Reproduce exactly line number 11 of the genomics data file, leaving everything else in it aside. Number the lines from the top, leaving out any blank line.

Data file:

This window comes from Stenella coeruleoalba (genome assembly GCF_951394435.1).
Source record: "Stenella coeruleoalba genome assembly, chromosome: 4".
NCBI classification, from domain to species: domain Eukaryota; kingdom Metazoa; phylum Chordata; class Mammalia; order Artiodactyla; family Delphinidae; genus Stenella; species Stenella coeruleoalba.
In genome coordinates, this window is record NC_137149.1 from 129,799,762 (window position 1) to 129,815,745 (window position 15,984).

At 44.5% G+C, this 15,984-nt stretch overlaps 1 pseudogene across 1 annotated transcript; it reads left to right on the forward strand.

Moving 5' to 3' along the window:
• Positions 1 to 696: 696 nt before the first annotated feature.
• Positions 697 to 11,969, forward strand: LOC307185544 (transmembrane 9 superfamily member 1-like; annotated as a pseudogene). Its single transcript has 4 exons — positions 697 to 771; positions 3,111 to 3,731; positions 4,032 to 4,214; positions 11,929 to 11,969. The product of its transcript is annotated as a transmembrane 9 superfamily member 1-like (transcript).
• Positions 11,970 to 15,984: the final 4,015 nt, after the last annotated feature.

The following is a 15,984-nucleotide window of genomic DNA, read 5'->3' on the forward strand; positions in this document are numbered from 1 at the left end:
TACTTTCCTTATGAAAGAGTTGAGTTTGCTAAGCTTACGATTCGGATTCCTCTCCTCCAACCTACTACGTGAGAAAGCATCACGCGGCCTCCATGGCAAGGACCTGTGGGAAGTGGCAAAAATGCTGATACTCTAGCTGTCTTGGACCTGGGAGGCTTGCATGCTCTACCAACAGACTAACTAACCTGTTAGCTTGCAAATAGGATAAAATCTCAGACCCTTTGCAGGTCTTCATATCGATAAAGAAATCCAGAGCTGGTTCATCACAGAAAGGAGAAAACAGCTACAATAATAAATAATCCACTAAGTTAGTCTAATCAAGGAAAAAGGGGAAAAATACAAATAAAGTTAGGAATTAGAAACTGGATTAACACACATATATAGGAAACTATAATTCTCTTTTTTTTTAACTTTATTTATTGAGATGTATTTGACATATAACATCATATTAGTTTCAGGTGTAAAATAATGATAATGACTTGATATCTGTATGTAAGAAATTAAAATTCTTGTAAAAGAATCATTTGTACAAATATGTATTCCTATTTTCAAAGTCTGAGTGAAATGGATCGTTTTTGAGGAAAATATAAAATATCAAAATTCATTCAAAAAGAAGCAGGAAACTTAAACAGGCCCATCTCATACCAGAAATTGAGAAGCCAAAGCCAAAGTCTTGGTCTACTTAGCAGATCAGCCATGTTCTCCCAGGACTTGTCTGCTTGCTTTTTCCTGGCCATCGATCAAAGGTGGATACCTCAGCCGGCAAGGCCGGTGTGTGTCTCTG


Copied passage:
TACTTTCCTTATGAAAGAGTTGAGTTTGCTAAGCTTACGATTCGGATTCCTCTCCTCCAACCTACTACGTGAGAAAGCATCACGCGGCCTCCATGGCAAGGACCTGTGGGAAGTGGCAAAAATGCTGATACTCTAGCTGTCTTGGACCTGGGAGGCTTGCATGCTCTACCAACAGACTAACTAACCTGTTAGCTTGCAAATAGGATAAAATCTCAGACCCTTTGCAGGTCTTCATATCGATAAAGAAATCCAGAGCTGGTTCATCACAGAAAGGAGAAAACAGCTACAATAATAAATAATCCACTAAGTTAGTCTAATCAAGGAAAAAGGGGAAAAATACAAATAAAGTTAGGAATTAGAAACTGGATTAACACACATATATAGGAAACTATAATTCTCTTTTTTTTTAACTTTATTTATTGAGATGTATTTGACATATAACATCATATTAGTTTCAGGTGTAAAATAATGATAATGACTTGATATCTGTATGTAAGAAATTAAAATTCTTGTAAAAGAATCATTTGTACAAATATGTATTCCTATTTTCAAAGTCTGAGTGAAATGGATCGTTTTTGAGGAAAATATAAAATATCAAAATTCATTCAAAAAGAAGCAGGAAACTTAAACAGGCCCATCTCATACCAGAAATTGAGAAGCCAAAGCCAAAGTCTTGGTCTACTTAGCAGATCAGCCATGTTCTCCCAGGACTTGTCTGCTTGCTTTTTCCTGGCCATCGATCAAAGGTGGATACCTCAGCCGGCAAGGCCGGTGTGTGTCTCTG